创建乡村银行
“如果用商业手法来处理,即使是借钱给穷人的银行也可以盈利。”

“我厌恶自己束手无策。”于是,尤努斯自己掏出了27美元,人们如同遭遇奇迹一般欢天喜地地接受了。

看着大家的反应,尤努斯并没有以救世主自居。他想到的是:“如果你可以用这么少的钱让大家这么欢喜,为什么不为他们做得更多,为什么不为更多的人做得更多?”

他首先想到自己可以成为连接穷人们和银行的纽带,所以他跑到银行恳求银行家们借钱给这些穷人们。“他们几乎晕倒了。”银行家们异口同声地向尤努斯解释,银行不能贷款给穷人,因为穷人没有信
用。

尤努斯和银行家们展开了长达6个月的辩论,最后,银行勉强同意在尤努斯做担保人的情况下将金钱贷出。“他们不停地说我借出去的钱不可能得到回报,我要为穷人承担债务;而我则说‘我不知道,但是让我们试试看吧’。所以我试了,然后我赢了。”

与别的慈善家不同的是,这位年轻的经济学博士嗅到了事件背后的商业味道。“我完全改变了自己的想法。我认为如果你用商业手法来处理这些事,它的规模可以如你设想般巨大。因为你所挣的钱足够支付你的所有成本。你不用依靠任何人。你不依赖(当时)孟加拉首都限量供应的物质,因为这是商业上挣的钱,商业上的金钱是无限的。然后,你就可以(用盈利)帮助更多的人
。”

于是,在1976年,当他的贷款范围扩大到100个村庄时,他成立了自己的银行,取名为“乡村银行”(GrameenBank,孟加拉语“村子”的意思)。


96% 的贷款给妇女
他隔着高墙大喊:“请你贷点款吧。”

乡村银行自创立之日起,尤努斯就给自己制定了目标———确保一半的客户是妇女。然而,孟加拉国是一个保守的伊斯兰教国家,妇女地位低下,不但平时几乎足不出户,必须出门时也会把脸遮得严严实实。在这种情况下,让妇女从乡村银行贷款,并不是一个容易达到的目标。为此,尤努斯做出了很多努力。最初,他主动上门招揽生意,隔着高墙大喊:“请你贷点款吧!”他还因此被人误认为是在勾引良家妇女,多次受到人身攻击和威胁。但是尤努斯并没有放弃。

他认为他和他的银行,有责任帮妇女战胜传统文化对她们的束缚。很快他就发现,妇女们对贷款的有效使用比男人们强多了。同样的金额,贷给她们比贷给男人们给家庭带来了更大的好处。所以,尤努斯慢慢调整了银行的贷款策略并给予妇女优先贷款的权利。现在乡村银行的400万客户里,96%都是妇女。


不仅仅是借钱
“我们的工作不仅仅是借钱还钱,然后坐等环境的改变。”

妇女们通过从银行得到的贷款,添置生产工具、为子女交纳学费、改善家庭伙食等,不仅提高了整个家庭的生活质量,也提高了自己在家庭中的地位。更重要的是,妇女靠自己的聪明才智自己管理、统筹贷款,发掘出自己从未发现的才能,慢慢赢得身边人的信赖和尊重,对于推动孟加拉国严重的男尊女卑思想的转变,起着非常积极的作
用。

“我们的工作不仅仅是借钱还钱,然后坐等环境的改变,我们同样组织大家讨论她们所面临的社会问题和解决之道。”贷款的妇女们每周都会参加聚会,交流脱贫过程中的教训和经验、新闻甚至国家大事。女性的自我意识在觉醒,谈论时政不再是男人们的专利。应用手头的金钱和能力,她们也开始在政治决策上发出自己的声音。

孟加拉国每年6月都有一次年度大选。2003年,女性选民第一次超过了男性的人数,人们普遍认为,以格莱珉银行为首的小额贷款银行攻不可没。


贷款给26000名乞丐
“因为你不可能比乞丐更穷,那是生存的最后境界。”

乡村银行的小额贷款模式受到了很多人的关注。当中大部分是赞扬,但是也有一些质疑,认为“银行只关注到穷人里面的上层阶级”。于是,尤努斯于2004年推出了针对路边乞丐的扶贫计划。

该项目无偿为乞丐们提供9美元贷款,乞丐们可以用这笔钱在街头摆个糖果摊子,或者卖点小孩子的玩具,这样就可以摆脱挨家挨户乞讨的命运。一开始,尤努斯预计将会有4000到5000个乞丐参加这个项目,不过,他显然低估了这种“自食其力”项目的感召力,到2004年末,一共有2.6万个乞丐拿到了贷款。而值得庆幸的是,尤努斯这次又成功了。尽管项目开展时间还不长,但是近60%的贷款已被偿清。

乞丐们挺争气,他们大部分都成功转变为小贩,并感受到生活的快乐与社会的尊重。

以前从未为乞丐打开的门,现在敞开了。乞丐们有了生存的工具。用乞丐们的话来说:“人们见了我们不躲了,好多人还主动搬来板凳,请我们坐一会儿,人活着又有了尊严。”


“鸟瞰”和“虫眼”
“你飞得高了看得就不清楚了。”

当得知自己获奖的消息后,尤努斯说:“这对我们、对格莱珉银行、对所有贫困的国家和世界上所有的穷人,都是最好的消息。”他为此深感鼓舞,但也承认“对于我来说最大的挑战就是改变人们的观念”。

也许是曾经作为优等生的感同身受,他认为人们通常只用一种思维方式思考,很难突破。“如果你在大学里是一个优秀的学生,那么你已经成为你最喜欢的教授的思想传播者,往往这些人就成了新思想传播的阻力。”

尤努斯上述一段感想是建立在其经历过“头脑风暴”的基础上的。他曾经非常沮丧,因为他意识到他的学术背景不但不能帮助他解决现实问题,反而会误导他走向和现实相反的方向。这被他称为“鸟瞰”和“虫眼”。

作为一个经济学博士,他在学校所接受的教育就是学会怎么“鸟瞰”所有形势,“因为学校教会了你怎么看到所有事情,所以就被称为是教育”。但是在和各个村庄的穷人们的实际交往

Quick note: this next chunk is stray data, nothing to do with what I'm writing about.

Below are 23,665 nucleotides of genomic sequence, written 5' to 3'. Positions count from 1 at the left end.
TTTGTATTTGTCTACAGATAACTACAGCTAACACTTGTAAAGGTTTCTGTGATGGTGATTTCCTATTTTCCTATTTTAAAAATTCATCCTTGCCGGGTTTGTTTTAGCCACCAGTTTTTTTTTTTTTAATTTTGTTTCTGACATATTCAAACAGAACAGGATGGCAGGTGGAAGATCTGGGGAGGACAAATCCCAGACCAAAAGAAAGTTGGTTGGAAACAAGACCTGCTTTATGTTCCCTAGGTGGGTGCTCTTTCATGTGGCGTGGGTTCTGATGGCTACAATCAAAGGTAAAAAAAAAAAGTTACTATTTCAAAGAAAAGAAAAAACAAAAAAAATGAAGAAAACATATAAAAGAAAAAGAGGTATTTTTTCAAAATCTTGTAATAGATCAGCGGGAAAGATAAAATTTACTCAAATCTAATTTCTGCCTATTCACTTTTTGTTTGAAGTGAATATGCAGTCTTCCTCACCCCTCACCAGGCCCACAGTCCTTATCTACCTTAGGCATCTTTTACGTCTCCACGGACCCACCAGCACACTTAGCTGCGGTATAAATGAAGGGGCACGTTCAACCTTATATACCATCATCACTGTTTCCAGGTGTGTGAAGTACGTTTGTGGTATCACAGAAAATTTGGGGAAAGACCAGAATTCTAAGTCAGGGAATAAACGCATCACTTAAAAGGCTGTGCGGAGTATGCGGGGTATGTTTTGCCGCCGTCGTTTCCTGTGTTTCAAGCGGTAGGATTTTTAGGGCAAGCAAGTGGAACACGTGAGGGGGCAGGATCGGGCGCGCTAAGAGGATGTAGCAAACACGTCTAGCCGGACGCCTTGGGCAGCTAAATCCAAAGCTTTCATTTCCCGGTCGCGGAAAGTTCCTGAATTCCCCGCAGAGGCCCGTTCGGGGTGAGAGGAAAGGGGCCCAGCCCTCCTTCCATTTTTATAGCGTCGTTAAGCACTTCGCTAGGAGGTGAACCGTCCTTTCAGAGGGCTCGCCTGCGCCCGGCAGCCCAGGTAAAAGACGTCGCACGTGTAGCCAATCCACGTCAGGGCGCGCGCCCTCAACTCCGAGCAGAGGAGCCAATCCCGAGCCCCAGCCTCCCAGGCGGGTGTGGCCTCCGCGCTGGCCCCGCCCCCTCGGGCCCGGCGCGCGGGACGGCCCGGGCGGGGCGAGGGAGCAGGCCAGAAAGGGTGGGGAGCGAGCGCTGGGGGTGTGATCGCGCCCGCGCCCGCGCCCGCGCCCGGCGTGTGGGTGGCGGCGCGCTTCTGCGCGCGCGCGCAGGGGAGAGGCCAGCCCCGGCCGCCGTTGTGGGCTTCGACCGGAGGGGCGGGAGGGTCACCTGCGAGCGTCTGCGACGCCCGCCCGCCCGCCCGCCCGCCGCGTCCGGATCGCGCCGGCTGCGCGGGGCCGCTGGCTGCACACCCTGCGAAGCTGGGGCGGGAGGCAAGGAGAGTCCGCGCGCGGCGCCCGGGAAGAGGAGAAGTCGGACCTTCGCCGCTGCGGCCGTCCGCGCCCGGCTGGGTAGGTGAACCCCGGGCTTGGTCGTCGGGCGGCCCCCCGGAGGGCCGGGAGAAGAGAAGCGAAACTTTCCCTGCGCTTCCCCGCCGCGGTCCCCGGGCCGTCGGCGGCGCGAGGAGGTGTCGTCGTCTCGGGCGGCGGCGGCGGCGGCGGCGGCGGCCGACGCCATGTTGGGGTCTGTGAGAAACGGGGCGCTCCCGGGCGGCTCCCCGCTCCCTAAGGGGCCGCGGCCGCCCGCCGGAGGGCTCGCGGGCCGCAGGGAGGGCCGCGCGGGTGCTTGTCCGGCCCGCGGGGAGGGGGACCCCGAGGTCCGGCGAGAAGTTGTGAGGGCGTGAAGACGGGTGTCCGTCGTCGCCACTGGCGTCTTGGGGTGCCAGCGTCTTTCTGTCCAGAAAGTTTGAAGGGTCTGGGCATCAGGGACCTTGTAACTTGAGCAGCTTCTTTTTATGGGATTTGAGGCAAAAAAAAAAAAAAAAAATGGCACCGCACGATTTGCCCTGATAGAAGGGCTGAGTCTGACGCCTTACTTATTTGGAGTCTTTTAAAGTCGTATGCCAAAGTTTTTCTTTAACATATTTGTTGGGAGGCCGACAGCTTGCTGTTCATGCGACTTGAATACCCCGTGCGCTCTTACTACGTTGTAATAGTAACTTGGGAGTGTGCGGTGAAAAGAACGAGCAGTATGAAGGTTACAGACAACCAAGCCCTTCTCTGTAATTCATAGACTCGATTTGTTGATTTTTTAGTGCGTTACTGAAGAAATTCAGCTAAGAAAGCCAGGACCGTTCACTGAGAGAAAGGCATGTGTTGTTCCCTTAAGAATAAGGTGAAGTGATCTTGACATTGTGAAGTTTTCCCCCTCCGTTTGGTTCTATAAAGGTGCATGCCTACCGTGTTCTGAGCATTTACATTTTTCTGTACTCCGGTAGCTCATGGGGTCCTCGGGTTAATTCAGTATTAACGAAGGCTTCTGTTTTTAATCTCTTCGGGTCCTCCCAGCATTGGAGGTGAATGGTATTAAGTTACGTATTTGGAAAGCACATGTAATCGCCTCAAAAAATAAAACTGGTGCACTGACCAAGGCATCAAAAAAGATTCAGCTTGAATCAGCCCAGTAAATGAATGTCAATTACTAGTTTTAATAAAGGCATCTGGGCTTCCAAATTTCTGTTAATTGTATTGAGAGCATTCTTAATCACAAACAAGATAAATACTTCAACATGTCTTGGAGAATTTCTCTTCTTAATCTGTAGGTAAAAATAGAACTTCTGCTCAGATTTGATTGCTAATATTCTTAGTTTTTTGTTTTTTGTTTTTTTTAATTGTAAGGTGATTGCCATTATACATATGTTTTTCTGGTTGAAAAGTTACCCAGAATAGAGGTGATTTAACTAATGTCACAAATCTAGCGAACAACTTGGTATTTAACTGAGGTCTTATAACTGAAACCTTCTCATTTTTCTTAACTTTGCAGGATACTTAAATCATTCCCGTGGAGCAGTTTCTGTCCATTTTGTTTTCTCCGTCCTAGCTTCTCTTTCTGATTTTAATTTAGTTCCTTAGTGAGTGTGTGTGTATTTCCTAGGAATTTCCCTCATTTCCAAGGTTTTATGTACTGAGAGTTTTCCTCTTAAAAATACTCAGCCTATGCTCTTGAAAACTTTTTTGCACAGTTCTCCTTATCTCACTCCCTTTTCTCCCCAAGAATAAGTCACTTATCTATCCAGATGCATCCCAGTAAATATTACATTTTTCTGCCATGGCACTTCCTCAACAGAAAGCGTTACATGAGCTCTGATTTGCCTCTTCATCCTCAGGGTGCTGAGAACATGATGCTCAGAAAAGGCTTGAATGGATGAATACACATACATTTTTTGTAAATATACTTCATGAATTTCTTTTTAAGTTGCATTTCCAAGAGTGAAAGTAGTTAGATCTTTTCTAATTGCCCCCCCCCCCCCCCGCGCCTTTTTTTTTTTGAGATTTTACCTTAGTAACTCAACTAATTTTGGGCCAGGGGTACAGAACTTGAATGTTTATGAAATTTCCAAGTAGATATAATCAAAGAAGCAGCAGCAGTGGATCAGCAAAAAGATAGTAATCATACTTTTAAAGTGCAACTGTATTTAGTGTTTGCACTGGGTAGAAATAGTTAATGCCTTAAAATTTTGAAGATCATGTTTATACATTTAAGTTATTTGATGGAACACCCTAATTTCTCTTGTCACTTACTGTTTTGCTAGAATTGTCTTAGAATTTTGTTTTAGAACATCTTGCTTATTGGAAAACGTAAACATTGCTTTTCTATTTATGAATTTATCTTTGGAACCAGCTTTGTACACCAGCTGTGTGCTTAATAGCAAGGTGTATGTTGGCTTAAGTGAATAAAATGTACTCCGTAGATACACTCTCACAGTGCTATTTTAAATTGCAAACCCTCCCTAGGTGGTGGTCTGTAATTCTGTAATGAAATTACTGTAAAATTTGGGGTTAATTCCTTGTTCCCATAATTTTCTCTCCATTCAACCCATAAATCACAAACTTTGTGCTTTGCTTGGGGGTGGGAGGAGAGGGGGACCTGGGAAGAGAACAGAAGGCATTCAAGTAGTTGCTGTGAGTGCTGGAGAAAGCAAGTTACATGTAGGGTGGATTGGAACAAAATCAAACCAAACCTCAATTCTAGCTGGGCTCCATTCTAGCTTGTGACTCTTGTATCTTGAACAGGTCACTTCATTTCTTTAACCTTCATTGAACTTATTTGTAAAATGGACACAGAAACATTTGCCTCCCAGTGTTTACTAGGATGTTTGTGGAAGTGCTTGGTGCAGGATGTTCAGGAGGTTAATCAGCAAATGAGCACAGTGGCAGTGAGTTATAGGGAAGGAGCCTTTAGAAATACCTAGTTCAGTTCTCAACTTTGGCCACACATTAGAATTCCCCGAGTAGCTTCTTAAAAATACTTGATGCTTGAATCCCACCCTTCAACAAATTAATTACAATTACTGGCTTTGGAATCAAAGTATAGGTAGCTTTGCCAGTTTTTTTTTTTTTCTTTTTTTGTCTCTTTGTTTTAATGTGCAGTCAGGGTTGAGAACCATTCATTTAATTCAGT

中,尤努斯意识到“鸟瞰”并不能洞悉所有细节,“你飞得高了看得就不清楚了”。

当他试图拼凑其所有故事时,由于细节的缺失直接导致了真相的模糊不清。于是尤努斯开始相信“虫眼”的视角(即对细节的把握)才是合乎逻辑的。他认为,必须从小处着手,因为人们的生活正是建立在细节之上。他说,在“虫眼”的审视下,反而能够看清楚身边所有情况———上百万的项目投资对人们实际生活的改善并没有直接的帮助,他们需要的也许还不到1美元。

地球上的每个人都有可能和有权利过上体面的生活。穆罕默德•尤努斯和他的格莱珉银行已经向世人证实,哪怕是最穷的穷人,也可以为自身的发展做出努力。这适用于任何文化和文明。


几大热门落选,预测往往不准
诺贝尔和平奖在1901年设立,以瑞典人阿尔佛雷德.诺贝尔的姓氏命名,奖项可以由三个人共享,可以是个人也可以是组织,但他们必须与同一事业有关。

根据诺贝尔的遗嘱,和平奖应该奖给“为促进民族团结友好、取消或裁减常备军队以及为和平会议的组织和宣传尽到最大努力或作出最大贡献的人”。而在和平奖传统中,相比停止冲突的当事双方,冲突的斡旋者获奖的机会会比较小。因为冲突双方经常是拿自己的生命或者政治前途冒险。最近一次因调停冲突而获奖的人是美国前总统卡特,他在2002年获奖。2005年诺贝尔和平奖由联合国国际原子能机构及其总干事、埃及人巴拉迪获得,这一年也是广岛和长崎原子弹爆炸60周年。

今年共有 191 名候选人获得诺贝尔和平奖提名,曾促成签订印尼亚齐省和平协议的芬兰前总统马尔蒂.阿赫蒂萨里、澳大利亚资深和平斡旋者加雷思.埃文斯和印度尼西亚总统苏西洛.班邦.尤多约诺都被认为是获奖的大热门。但最终没有一人中选。

挪威国际事务协会主席路甘德在获奖名单公布前就曾表示,人们对这一奖项的预测经常出错,他说:“我发现今年候选人涉及的领域有所扩大。”没想到,今年和平奖的获得者果真从一个以前很少涉及的行业——银行业——诞生了。看来,诺贝尔和平奖的传统也在随着时代发展悄悄发生着变革。今年12月10日,挪威首都奥斯陆将举行盛大的诺贝尔奖颁奖典礼。“我一定会去(领奖)”,尤努斯兴奋地说。



孟加拉“穷人银行”带来的启发
北京晨报 2006-10-18
  
10月13日,瑞典皇家科学院将2006年诺贝尔和平奖授予孟加拉国的穆罕默德•尤努斯 (Muhammad Yunus) 及其创建的孟加拉乡村银行(也称格莱珉银行,Grameen Bank),以表彰他们“自下层为建立经济和社会发展所做的努力”。

尤努斯最大的贡献在于他推广的小额信贷模式,这种对象仅限于穷人、额度很小(通常只有几十美元)、无须抵押的贷款,不仅帮助数百万人成功脱贫,打破了借贷必须担保和抵押的传统,而且也为他赢得“穷人的银行家”的美誉。

然而,通过乡村银行,穷人们摆脱的不仅仅是贫困的枷锁。正如尤努斯所言,“对于我来说最大的挑战就是改变人们的观念。”除了让那些认为“穷人没有信用”的银行家闭嘴外,他还通过无须担保的贷款,将“自立”的理念植入人们的心中。

事实上,这位一生以帮助穷人为己任的人,却从没有对乞丐施舍过一分一毫。相反,通过乡村银行发放的小额信贷,乞丐们摆脱挨家挨户乞讨的命运,开始在街头摆个糖果摊子或者卖点小孩子的玩具。

就像他在自传中讲的,如果我们把给予富人的相同或相似的机会给予穷人的话,他们是能够使自己摆脱贫困的。“穷人本身能够创造一个没有贫困的世界”。

更重要的,尤努斯和他的“穷人银行”也为我们上了意义深刻的一课。与孟加拉国相似的是,中国至今还有一些人生活在贫困线之下。而比起逢年过节送米送面的传统救助模式,来自“穷人银行”的成功让我们认识到,消除贫困本身也是富有技巧和创意的经济行为。如果给穷人贷款,他们能在外界的帮助下实现有生产力的自我就业,从而实现“低收入-贷款-投资-增加收入-更多投资-更多收入”的良性循环。

对于“穷人银行”的成功,我们不应只停留于道德的嘉许,再一次鼓掌的同时,我们更要探究其成功背后的模式。

今年的诺贝尔和平奖得主,孟加拉国的尤努斯博士完成了一个伟大经济学证明:穷人比富人更值得信任!从这个意义上说,我甚至认为他更应该获得诺贝尔经济学奖。尤努斯博士的证明也可以被看作是一种颠覆,因为在他之前,主流经济学界的主流观点是:富人比穷人更讲信用。

这个观点在中国尤其甚嚣尘上,其所带来的一个最严重的后果,就是银行热衷于向富人提供贷款,而没有兴趣向穷人贷款。

自1976年开始,尤努斯博士从借贷27美元给42个赤贫农妇起步,推动创建了孟加拉乡村银行。这其中最值得称道的是尤努斯博士规定的贷款原则:不用任何抵押,穷人也能贷款;乞丐也能借钱,还不用支付利息。而在这样宽松的借贷条件下,贷款的偿还率却高达99.02%。博士曾深有感触地说:与那些贪污巨额银行贷款的上流社会腐败分子不同的是,穷人诚实地还贷。可见,穷人是讲信用的!

这里的奥秘可能在于:一个人如果很穷,又不被别人信任,那他就真的无法生存下去了;反过来,对一个富人来说,则无论他怎样声名狼藉,毫无信用,只要他仍然“富有
”,他就仍然可以要风得风,要雨得雨。我们经常可以在报纸的社会新闻栏里看到这样的报道:一个毫无信用的富人,完全靠混迹于各家银行之间,通过拆东墙补西墙的借贷方式,毫无廉耻地过着豪华奢侈的生活,却被各银行奉为座上宾。

如此说来,所谓“穷人不讲信用”,不过是不讲信用的富人们在以小人之心度人罢了。“穷人是讲信用的!”这是尤努斯博士的伟大证明。在今日中国,在共同富裕实现之前,如何看待穷人?是我们制定各项社会和经济政策时所必须面对的问题。


新安晚报 2006-10-17